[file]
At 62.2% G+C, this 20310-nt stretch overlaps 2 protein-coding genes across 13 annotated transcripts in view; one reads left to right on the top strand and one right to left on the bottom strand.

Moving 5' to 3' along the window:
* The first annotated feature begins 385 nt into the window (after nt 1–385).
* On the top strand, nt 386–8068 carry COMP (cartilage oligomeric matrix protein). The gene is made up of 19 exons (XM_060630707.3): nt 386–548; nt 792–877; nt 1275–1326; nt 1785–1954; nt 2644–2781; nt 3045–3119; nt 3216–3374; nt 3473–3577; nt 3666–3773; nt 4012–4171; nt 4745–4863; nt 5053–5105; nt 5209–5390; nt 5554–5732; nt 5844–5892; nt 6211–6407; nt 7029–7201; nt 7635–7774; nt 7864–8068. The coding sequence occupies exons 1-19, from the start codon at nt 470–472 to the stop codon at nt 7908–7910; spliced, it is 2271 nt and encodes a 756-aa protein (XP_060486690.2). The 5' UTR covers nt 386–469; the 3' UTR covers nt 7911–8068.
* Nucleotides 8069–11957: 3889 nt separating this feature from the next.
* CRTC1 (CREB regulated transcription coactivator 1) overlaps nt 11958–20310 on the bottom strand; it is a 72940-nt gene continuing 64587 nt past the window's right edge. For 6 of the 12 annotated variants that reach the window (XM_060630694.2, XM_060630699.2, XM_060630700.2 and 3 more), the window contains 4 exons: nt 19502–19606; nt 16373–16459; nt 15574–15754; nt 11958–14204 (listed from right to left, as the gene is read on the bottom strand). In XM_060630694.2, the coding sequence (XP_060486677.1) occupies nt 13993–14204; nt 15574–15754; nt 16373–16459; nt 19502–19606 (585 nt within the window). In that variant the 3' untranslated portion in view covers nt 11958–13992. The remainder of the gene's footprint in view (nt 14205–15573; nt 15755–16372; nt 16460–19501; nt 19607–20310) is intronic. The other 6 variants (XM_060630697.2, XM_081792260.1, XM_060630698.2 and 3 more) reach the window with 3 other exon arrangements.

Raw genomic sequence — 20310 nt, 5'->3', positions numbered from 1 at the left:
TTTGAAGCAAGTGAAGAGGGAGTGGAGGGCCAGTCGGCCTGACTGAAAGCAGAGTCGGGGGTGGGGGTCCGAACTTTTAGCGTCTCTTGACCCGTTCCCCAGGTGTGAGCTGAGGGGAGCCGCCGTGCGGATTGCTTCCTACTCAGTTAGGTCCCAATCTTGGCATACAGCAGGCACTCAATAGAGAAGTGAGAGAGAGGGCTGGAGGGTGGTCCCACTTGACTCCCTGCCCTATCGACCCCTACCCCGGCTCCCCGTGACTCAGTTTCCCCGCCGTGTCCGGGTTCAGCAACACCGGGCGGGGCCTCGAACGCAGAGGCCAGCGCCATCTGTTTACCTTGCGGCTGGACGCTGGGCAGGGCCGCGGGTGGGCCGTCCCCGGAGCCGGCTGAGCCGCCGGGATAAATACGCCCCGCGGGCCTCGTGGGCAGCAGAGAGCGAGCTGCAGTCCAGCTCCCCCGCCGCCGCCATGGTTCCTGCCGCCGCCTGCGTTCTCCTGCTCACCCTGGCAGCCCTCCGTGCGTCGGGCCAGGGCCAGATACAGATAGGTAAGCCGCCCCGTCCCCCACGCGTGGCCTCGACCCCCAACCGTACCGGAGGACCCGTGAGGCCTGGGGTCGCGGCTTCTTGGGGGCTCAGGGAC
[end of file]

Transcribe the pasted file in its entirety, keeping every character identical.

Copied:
At 62.2% G+C, this 20310-nt stretch overlaps 2 protein-coding genes across 13 annotated transcripts in view; one reads left to right on the top strand and one right to left on the bottom strand.

Moving 5' to 3' along the window:
* The first annotated feature begins 385 nt into the window (after nt 1–385).
* On the top strand, nt 386–8068 carry COMP (cartilage oligomeric matrix protein). The gene is made up of 19 exons (XM_060630707.3): nt 386–548; nt 792–877; nt 1275–1326; nt 1785–1954; nt 2644–2781; nt 3045–3119; nt 3216–3374; nt 3473–3577; nt 3666–3773; nt 4012–4171; nt 4745–4863; nt 5053–5105; nt 5209–5390; nt 5554–5732; nt 5844–5892; nt 6211–6407; nt 7029–7201; nt 7635–7774; nt 7864–8068. The coding sequence occupies exons 1-19, from the start codon at nt 470–472 to the stop codon at nt 7908–7910; spliced, it is 2271 nt and encodes a 756-aa protein (XP_060486690.2). The 5' UTR covers nt 386–469; the 3' UTR covers nt 7911–8068.
* Nucleotides 8069–11957: 3889 nt separating this feature from the next.
* CRTC1 (CREB regulated transcription coactivator 1) overlaps nt 11958–20310 on the bottom strand; it is a 72940-nt gene continuing 64587 nt past the window's right edge. For 6 of the 12 annotated variants that reach the window (XM_060630694.2, XM_060630699.2, XM_060630700.2 and 3 more), the window contains 4 exons: nt 19502–19606; nt 16373–16459; nt 15574–15754; nt 11958–14204 (listed from right to left, as the gene is read on the bottom strand). In XM_060630694.2, the coding sequence (XP_060486677.1) occupies nt 13993–14204; nt 15574–15754; nt 16373–16459; nt 19502–19606 (585 nt within the window). In that variant the 3' untranslated portion in view covers nt 11958–13992. The remainder of the gene's footprint in view (nt 14205–15573; nt 15755–16372; nt 16460–19501; nt 19607–20310) is intronic. The other 6 variants (XM_060630697.2, XM_081792260.1, XM_060630698.2 and 3 more) reach the window with 3 other exon arrangements.

Raw genomic sequence — 20310 nt, 5'->3', positions numbered from 1 at the left:
TTTGAAGCAAGTGAAGAGGGAGTGGAGGGCCAGTCGGCCTGACTGAAAGCAGAGTCGGGGGTGGGGGTCCGAACTTTTAGCGTCTCTTGACCCGTTCCCCAGGTGTGAGCTGAGGGGAGCCGCCGTGCGGATTGCTTCCTACTCAGTTAGGTCCCAATCTTGGCATACAGCAGGCACTCAATAGAGAAGTGAGAGAGAGGGCTGGAGGGTGGTCCCACTTGACTCCCTGCCCTATCGACCCCTACCCCGGCTCCCCGTGACTCAGTTTCCCCGCCGTGTCCGGGTTCAGCAACACCGGGCGGGGCCTCGAACGCAGAGGCCAGCGCCATCTGTTTACCTTGCGGCTGGACGCTGGGCAGGGCCGCGGGTGGGCCGTCCCCGGAGCCGGCTGAGCCGCCGGGATAAATACGCCCCGCGGGCCTCGTGGGCAGCAGAGAGCGAGCTGCAGTCCAGCTCCCCCGCCGCCGCCATGGTTCCTGCCGCCGCCTGCGTTCTCCTGCTCACCCTGGCAGCCCTCCGTGCGTCGGGCCAGGGCCAGATACAGATAGGTAAGCCGCCCCGTCCCCCACGCGTGGCCTCGACCCCCAACCGTACCGGAGGACCCGTGAGGCCTGGGGTCGCGGCTTCTTGGGGGCTCAGGGAC